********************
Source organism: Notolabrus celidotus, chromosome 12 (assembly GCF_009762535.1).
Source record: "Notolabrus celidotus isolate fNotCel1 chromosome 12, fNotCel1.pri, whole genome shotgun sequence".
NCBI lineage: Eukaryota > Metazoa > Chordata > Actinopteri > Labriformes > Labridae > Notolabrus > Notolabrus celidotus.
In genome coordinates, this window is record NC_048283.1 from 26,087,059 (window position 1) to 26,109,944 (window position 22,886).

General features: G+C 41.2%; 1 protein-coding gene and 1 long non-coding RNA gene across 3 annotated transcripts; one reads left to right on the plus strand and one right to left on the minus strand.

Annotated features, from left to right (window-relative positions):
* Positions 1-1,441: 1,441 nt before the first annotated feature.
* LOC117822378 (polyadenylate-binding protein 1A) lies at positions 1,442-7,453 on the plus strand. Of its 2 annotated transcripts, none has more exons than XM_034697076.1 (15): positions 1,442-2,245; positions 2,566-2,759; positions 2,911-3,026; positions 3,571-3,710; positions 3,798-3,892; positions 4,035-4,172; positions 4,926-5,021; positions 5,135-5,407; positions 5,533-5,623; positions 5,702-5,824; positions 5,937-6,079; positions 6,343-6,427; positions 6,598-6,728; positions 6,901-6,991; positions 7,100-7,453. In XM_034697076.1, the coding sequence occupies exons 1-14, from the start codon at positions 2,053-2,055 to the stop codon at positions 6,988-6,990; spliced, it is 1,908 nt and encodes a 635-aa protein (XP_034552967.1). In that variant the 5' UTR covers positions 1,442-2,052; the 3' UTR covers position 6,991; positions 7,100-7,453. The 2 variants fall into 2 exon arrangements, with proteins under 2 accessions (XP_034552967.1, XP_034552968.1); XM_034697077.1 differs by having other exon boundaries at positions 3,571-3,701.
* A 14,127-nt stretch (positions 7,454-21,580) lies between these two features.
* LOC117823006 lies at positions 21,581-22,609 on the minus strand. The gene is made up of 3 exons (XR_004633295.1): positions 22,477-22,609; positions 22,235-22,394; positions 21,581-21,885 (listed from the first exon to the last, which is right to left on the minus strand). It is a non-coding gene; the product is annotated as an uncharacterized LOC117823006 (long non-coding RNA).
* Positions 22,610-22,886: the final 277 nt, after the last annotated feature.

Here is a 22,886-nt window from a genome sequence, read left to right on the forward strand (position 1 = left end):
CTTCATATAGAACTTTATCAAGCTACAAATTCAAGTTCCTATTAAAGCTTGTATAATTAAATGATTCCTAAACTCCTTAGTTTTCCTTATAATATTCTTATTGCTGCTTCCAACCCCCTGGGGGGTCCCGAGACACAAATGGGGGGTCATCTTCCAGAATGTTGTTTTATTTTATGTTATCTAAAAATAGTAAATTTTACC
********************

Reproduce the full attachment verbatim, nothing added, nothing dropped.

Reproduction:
Source organism: Notolabrus celidotus, chromosome 12 (assembly GCF_009762535.1).
Source record: "Notolabrus celidotus isolate fNotCel1 chromosome 12, fNotCel1.pri, whole genome shotgun sequence".
NCBI lineage: Eukaryota > Metazoa > Chordata > Actinopteri > Labriformes > Labridae > Notolabrus > Notolabrus celidotus.
In genome coordinates, this window is record NC_048283.1 from 26,087,059 (window position 1) to 26,109,944 (window position 22,886).

General features: G+C 41.2%; 1 protein-coding gene and 1 long non-coding RNA gene across 3 annotated transcripts; one reads left to right on the plus strand and one right to left on the minus strand.

Annotated features, from left to right (window-relative positions):
* Positions 1-1,441: 1,441 nt before the first annotated feature.
* LOC117822378 (polyadenylate-binding protein 1A) lies at positions 1,442-7,453 on the plus strand. Of its 2 annotated transcripts, none has more exons than XM_034697076.1 (15): positions 1,442-2,245; positions 2,566-2,759; positions 2,911-3,026; positions 3,571-3,710; positions 3,798-3,892; positions 4,035-4,172; positions 4,926-5,021; positions 5,135-5,407; positions 5,533-5,623; positions 5,702-5,824; positions 5,937-6,079; positions 6,343-6,427; positions 6,598-6,728; positions 6,901-6,991; positions 7,100-7,453. In XM_034697076.1, the coding sequence occupies exons 1-14, from the start codon at positions 2,053-2,055 to the stop codon at positions 6,988-6,990; spliced, it is 1,908 nt and encodes a 635-aa protein (XP_034552967.1). In that variant the 5' UTR covers positions 1,442-2,052; the 3' UTR covers position 6,991; positions 7,100-7,453. The 2 variants fall into 2 exon arrangements, with proteins under 2 accessions (XP_034552967.1, XP_034552968.1); XM_034697077.1 differs by having other exon boundaries at positions 3,571-3,701.
* A 14,127-nt stretch (positions 7,454-21,580) lies between these two features.
* LOC117823006 lies at positions 21,581-22,609 on the minus strand. The gene is made up of 3 exons (XR_004633295.1): positions 22,477-22,609; positions 22,235-22,394; positions 21,581-21,885 (listed from the first exon to the last, which is right to left on the minus strand). It is a non-coding gene; the product is annotated as an uncharacterized LOC117823006 (long non-coding RNA).
* Positions 22,610-22,886: the final 277 nt, after the last annotated feature.

Here is a 22,886-nt window from a genome sequence, read left to right on the forward strand (position 1 = left end):
CTTCATATAGAACTTTATCAAGCTACAAATTCAAGTTCCTATTAAAGCTTGTATAATTAAATGATTCCTAAACTCCTTAGTTTTCCTTATAATATTCTTATTGCTGCTTCCAACCCCCTGGGGGGTCCCGAGACACAAATGGGGGGTCATCTTCCAGAATGTTGTTTTATTTTATGTTATCTAAAAATAGTAAATTTTACC